A custody battle for a $100 million Picasso sculpture has intensified in New York between British agents acting on behalf of the Qatari royal family and a prominent American art dealer.
Unless an out of court settlement can be reached, the case is scheduled to go to trial before Judge William Pauley in Manhattan on September 19 to determine its rightful owner and to seek damages against New York dealer Larry Gagosian and Picasso's granddaughter Diana Widmaier-Picasso.
The sculpture in question is the 1931 "Bust of a Woman (Marie-Therese)," which was on display at New York's Museum of Modern Art until last month as part of the largest exhibit of sculpture by the Spanish master in 50 years.
The tortured legal dispute stretches from courts in France to Switzerland and America, lifting a lid on a breakdown in communications and rivalry among the descendants of one of the 20th century's greatest artists.
Lawyers for London-based agents Pelham Europe are demanding that the US court hand over the sculpture, invalidate a rival claim from Gagosian and billionaire Leon Black, and for Gagosian and Widmaier-Picasso, to pay damages.
They say Picasso's daughter, Maya, whose mother Marie-Therese is depicted in the sculpture, directed its sale to Pelham in November 2014 for $47 million so it could go on public display in a Qatar museum.
Maya had made it clear she did not want her daughter Diana to be involved, worrying that she would make reproductions of the sculpture or sell it to Gagosian, according to the court papers filed at the US federal court Friday.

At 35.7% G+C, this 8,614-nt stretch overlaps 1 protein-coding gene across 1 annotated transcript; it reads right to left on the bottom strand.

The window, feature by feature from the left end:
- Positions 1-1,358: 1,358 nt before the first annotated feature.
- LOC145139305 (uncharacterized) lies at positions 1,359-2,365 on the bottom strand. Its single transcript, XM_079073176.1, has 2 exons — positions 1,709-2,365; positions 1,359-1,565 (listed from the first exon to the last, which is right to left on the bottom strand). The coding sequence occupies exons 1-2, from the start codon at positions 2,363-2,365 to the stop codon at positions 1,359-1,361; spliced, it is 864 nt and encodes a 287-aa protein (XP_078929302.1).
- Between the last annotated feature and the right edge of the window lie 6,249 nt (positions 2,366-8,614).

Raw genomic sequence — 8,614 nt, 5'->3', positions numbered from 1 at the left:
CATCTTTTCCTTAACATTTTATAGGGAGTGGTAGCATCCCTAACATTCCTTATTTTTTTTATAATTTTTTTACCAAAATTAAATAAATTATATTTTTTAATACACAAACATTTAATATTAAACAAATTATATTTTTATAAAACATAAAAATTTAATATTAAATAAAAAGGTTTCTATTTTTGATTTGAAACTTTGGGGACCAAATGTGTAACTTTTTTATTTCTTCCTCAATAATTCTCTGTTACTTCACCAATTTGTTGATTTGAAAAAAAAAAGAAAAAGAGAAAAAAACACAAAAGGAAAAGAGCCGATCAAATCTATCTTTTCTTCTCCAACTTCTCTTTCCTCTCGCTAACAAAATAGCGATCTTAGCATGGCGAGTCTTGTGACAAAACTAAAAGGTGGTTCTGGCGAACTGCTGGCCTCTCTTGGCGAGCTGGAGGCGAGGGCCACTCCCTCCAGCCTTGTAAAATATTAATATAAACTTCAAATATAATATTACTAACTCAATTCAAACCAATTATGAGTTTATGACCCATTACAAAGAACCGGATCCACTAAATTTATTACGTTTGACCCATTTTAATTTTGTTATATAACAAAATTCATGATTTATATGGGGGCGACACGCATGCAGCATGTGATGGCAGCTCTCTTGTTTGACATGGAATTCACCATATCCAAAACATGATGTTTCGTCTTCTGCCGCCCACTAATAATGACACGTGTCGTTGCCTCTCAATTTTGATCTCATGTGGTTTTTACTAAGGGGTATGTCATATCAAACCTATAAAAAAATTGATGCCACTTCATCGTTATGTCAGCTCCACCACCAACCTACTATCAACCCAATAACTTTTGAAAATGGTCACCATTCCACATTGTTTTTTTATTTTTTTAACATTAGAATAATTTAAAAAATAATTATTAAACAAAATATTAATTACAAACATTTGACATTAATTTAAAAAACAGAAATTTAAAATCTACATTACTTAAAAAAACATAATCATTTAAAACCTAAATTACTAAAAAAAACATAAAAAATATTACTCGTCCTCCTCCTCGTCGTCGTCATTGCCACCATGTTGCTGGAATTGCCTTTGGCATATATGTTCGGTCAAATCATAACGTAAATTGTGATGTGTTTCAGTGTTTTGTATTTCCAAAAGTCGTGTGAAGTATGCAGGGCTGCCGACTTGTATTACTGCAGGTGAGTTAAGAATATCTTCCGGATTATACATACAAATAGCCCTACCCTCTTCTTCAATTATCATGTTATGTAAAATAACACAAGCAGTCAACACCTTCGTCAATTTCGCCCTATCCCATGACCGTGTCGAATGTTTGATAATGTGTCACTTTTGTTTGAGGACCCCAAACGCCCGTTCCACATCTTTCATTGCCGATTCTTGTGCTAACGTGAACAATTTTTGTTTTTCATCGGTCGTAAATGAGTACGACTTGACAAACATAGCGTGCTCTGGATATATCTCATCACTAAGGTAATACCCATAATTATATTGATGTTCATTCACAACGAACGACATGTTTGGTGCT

Her son, Olivier, however, was fully involved, they say.
But days before the final payment was due, Maya renounced the agreement and rejected the final payment from Pelham.
Pelham's lawyers say an "enraged" Diana had found out and hatched a plot with her long-time associate Gagosian, by which Maya would sell the sculpture to him in secret so he could sell it on for a much higher price.
Court papers say that Gagosian made the deal with Black, who reportedly bought Edvard Munch's "The Scream" for $120 million in 2012, then the highest price for a work of art sold at auction.
A spokesman for the Gagosian Gallery said on Tuesday: “We bought and sold the sculpture in good faith and with good title.”
Although Pelham went to court in Switzerland and France to claim the sculpture back and stop Maya moving it from Paris, it was sold regardless in May 2015, according to US court papers.
That September, the sculpture went on display in the MoMA exhibition in New York as "courtesy of Gagosian Gallery" -- without Pelham's knowledge.
Pelham went to court in New York, where Gagosian disclosed he had acquired the sculpture for "more than $100 million" and sold it to an undisclosed buyer.
In January, Gagosian filed a petition saying he was the rightful owner and had concluded an agreement with a New York buyer, who would take possession of the sculpture once the exhibit ended on February 7.
But last month, the French court tossed out defense allegations that Maya had acted out of diminished mental capacity and said Pelham could renew its claim.